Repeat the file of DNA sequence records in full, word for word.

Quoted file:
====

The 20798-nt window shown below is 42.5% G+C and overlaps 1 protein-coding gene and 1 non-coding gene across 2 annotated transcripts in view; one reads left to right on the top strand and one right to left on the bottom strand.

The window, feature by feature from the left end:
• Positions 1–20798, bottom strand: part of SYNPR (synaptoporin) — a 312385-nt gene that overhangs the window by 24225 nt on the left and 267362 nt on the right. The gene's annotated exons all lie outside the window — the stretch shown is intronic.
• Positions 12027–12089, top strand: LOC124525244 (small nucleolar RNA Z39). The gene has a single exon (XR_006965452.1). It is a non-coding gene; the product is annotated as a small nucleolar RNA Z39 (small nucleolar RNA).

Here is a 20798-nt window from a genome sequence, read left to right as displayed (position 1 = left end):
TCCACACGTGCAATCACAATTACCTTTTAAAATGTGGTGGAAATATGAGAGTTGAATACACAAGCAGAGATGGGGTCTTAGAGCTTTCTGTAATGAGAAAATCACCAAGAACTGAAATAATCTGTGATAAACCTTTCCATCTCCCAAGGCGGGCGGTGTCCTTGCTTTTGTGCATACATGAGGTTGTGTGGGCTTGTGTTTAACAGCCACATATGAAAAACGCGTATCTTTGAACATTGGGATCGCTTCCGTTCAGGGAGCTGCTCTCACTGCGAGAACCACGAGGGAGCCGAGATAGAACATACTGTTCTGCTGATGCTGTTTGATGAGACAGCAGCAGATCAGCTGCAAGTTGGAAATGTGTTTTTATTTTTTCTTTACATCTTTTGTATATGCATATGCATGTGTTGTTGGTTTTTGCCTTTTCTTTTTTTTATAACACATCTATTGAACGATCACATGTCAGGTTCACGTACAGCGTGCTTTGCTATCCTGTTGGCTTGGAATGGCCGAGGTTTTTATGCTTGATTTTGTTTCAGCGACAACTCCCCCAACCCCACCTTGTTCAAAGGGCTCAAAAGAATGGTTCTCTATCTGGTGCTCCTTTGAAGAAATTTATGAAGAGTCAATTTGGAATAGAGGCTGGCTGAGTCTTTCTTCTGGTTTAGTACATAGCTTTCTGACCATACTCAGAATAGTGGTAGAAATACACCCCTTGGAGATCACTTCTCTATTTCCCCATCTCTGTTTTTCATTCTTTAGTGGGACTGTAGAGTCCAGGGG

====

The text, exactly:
The 20798-nt window shown below is 42.5% G+C and overlaps 1 protein-coding gene and 1 non-coding gene across 2 annotated transcripts in view; one reads left to right on the top strand and one right to left on the bottom strand.

The window, feature by feature from the left end:
• Positions 1–20798, bottom strand: part of SYNPR (synaptoporin) — a 312385-nt gene that overhangs the window by 24225 nt on the left and 267362 nt on the right. The gene's annotated exons all lie outside the window — the stretch shown is intronic.
• Positions 12027–12089, top strand: LOC124525244 (small nucleolar RNA Z39). The gene has a single exon (XR_006965452.1). It is a non-coding gene; the product is annotated as a small nucleolar RNA Z39 (small nucleolar RNA).

Here is a 20798-nt window from a genome sequence, read left to right as displayed (position 1 = left end):
TCCACACGTGCAATCACAATTACCTTTTAAAATGTGGTGGAAATATGAGAGTTGAATACACAAGCAGAGATGGGGTCTTAGAGCTTTCTGTAATGAGAAAATCACCAAGAACTGAAATAATCTGTGATAAACCTTTCCATCTCCCAAGGCGGGCGGTGTCCTTGCTTTTGTGCATACATGAGGTTGTGTGGGCTTGTGTTTAACAGCCACATATGAAAAACGCGTATCTTTGAACATTGGGATCGCTTCCGTTCAGGGAGCTGCTCTCACTGCGAGAACCACGAGGGAGCCGAGATAGAACATACTGTTCTGCTGATGCTGTTTGATGAGACAGCAGCAGATCAGCTGCAAGTTGGAAATGTGTTTTTATTTTTTCTTTACATCTTTTGTATATGCATATGCATGTGTTGTTGGTTTTTGCCTTTTCTTTTTTTTATAACACATCTATTGAACGATCACATGTCAGGTTCACGTACAGCGTGCTTTGCTATCCTGTTGGCTTGGAATGGCCGAGGTTTTTATGCTTGATTTTGTTTCAGCGACAACTCCCCCAACCCCACCTTGTTCAAAGGGCTCAAAAGAATGGTTCTCTATCTGGTGCTCCTTTGAAGAAATTTATGAAGAGTCAATTTGGAATAGAGGCTGGCTGAGTCTTTCTTCTGGTTTAGTACATAGCTTTCTGACCATACTCAGAATAGTGGTAGAAATACACCCCTTGGAGATCACTTCTCTATTTCCCCATCTCTGTTTTTCATTCTTTAGTGGGACTGTAGAGTCCAGGGG